Various SGDs

This post briefly documents variations of optimization algorithms and best practices. It’s a summary of this source . Also this course note is helpful for a review.

Tricks in checking if a gradient is implemented correctly: use centered difference instead of finite difference, because the first one has an error of O^2 if you try expand it by Taylor’s theorem. It’s more precise.


Interpretation: the momentum factor is multiplied on the past update velocity and decreases it. Momentum is more like a friction of the previous update scale. Also plus the newly learnt gradient. As a result if gradient goes to another direction it will be slowed down. If gradient goes to the same direction the scale of change will become faster and faster.

Nesterov Momentum

Similar to Momentum, but the update step, instead of calculating gradient at J(theta), we calculate it as theta + r * v, as a “look ahead step”. we know our momentum factor will take us to a different location and we get the gradient from that location.

Exponential decay of learning rate

As learning approaching the end, it makes sense to decrease the learning rate and go in smaller steps.


cache += dx ** 2

x += lr * dx / (sqrt(cache) + eps)

eps is a smoothing factor to avoid division by zero

Understanding: 1) the scaling factor is square root of sums for all previous gradients but in a per dimension fashion so that every dimension has its own learning rate 2) as a result, for more sparse parameters the learning rate is increased because the sum of gradients are smaller, and for dense parameters the learning rate is decreased because the sum of gradients are larger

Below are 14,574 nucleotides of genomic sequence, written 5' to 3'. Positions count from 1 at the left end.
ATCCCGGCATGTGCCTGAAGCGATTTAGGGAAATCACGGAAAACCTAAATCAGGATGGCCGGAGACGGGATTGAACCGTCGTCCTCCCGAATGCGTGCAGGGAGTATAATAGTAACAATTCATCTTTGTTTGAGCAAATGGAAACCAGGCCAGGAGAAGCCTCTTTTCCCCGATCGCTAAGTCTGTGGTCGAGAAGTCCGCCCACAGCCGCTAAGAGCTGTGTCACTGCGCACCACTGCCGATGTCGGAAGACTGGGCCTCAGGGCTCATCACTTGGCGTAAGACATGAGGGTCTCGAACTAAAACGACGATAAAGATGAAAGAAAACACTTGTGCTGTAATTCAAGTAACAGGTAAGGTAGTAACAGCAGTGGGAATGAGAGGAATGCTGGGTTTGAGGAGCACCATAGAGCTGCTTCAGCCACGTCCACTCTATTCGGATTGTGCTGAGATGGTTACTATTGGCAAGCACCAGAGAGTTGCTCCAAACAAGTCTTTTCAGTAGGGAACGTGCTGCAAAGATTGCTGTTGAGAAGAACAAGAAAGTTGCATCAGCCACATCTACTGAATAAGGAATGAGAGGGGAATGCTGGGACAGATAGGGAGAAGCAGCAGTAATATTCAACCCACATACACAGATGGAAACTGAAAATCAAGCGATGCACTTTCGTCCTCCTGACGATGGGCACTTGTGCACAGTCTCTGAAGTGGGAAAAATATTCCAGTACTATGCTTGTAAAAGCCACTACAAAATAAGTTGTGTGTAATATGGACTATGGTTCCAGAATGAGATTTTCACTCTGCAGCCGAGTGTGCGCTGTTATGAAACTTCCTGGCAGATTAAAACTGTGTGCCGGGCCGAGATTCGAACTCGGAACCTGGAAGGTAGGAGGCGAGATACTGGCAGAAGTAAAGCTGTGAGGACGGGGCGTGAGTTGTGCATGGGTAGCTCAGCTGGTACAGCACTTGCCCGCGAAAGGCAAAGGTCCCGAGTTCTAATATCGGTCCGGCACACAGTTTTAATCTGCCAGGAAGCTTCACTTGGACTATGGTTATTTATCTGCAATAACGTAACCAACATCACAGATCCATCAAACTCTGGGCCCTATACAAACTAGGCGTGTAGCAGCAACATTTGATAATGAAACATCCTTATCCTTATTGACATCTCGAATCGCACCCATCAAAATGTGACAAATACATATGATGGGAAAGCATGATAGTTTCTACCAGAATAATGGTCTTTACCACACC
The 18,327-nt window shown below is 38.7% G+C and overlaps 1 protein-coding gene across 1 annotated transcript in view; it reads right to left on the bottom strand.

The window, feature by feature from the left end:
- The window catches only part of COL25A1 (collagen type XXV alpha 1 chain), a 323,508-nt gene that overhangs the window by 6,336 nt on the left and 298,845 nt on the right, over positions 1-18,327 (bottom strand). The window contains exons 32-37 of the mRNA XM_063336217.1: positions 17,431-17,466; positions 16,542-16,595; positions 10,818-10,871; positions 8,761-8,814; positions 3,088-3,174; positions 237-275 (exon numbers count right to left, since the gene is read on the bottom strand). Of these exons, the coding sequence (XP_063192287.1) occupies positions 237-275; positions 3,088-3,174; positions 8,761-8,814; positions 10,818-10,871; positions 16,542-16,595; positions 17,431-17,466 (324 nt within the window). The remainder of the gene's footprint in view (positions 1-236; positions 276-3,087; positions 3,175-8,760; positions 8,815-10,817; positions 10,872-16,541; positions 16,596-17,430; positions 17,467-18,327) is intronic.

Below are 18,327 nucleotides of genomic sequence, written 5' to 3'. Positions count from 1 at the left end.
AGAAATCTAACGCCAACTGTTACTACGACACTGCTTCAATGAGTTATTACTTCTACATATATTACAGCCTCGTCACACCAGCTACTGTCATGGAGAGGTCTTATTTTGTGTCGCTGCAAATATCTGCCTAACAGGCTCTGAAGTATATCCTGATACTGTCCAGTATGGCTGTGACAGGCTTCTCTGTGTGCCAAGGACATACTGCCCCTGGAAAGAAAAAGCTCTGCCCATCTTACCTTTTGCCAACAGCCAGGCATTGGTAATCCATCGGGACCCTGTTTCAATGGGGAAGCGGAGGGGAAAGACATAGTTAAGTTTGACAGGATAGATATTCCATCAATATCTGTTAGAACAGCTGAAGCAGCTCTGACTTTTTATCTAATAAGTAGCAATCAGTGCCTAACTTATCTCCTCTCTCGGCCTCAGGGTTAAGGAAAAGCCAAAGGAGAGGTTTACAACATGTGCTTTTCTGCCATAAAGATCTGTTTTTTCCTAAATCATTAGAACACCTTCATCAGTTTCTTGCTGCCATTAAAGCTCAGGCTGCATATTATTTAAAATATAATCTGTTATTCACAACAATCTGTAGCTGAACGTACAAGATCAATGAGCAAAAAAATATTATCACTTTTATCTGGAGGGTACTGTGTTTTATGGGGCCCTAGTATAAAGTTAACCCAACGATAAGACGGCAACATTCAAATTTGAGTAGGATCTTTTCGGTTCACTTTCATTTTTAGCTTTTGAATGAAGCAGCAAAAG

It’s an adjustment to Adam in that the learning factor no longer goes monotonically decreasing (because the cache is always increasing). Instead, the cache here is “leaky” think of LSTM gates. The formula is :

cache = decay_rate * cache + (1 - decay_rate) * dx**2
x += - learning_rate * dx / (np.sqrt(cache) + eps)

Question: what’s the initial cache value for RMSprop? some implementation states it’s zero. 


Adam looks like a mixture of RMSprop and momentum.

m = beta1 * m + (1 – beta1) * dx

v = beta2 * v + (1 – beta2) * (dx**2)

x += -lr * m / (sqrt(v) + eps)

Note here 1) the m and v are leaky just as in RMSprop and 2) the update step is also exactly like RMSprop except that we now us a “smooth” version m instead of the raw gradient dx and 3) the construction of m looks like momentum.

Better understanding here. Key points:

  • m and v are estimates of the first moment (mean) and second moment (variance) of the gradients. So Adam is really adaptive moment estimation.
  • Since both m and v are initialized as 0s, they are biased towards zero initially, especially when the decay rate is small. That is when beta1 and beta2 are 0.9 or 0.99, which is pretty intuitive.
  • Think of decay rate. It’s like how quick the actual gradient can have an effect of the estimated mean and variance.
  • This bias towards zero is countered by computing bias-adjusted estimates of first and second moment estimates… by dividing the estimate by (1-beta)
  • They then use the estimate to update the parameter just like in RMSProf and Adadelta. Note divide by sqrt(v) is like rescaling by dividing standard deviations.


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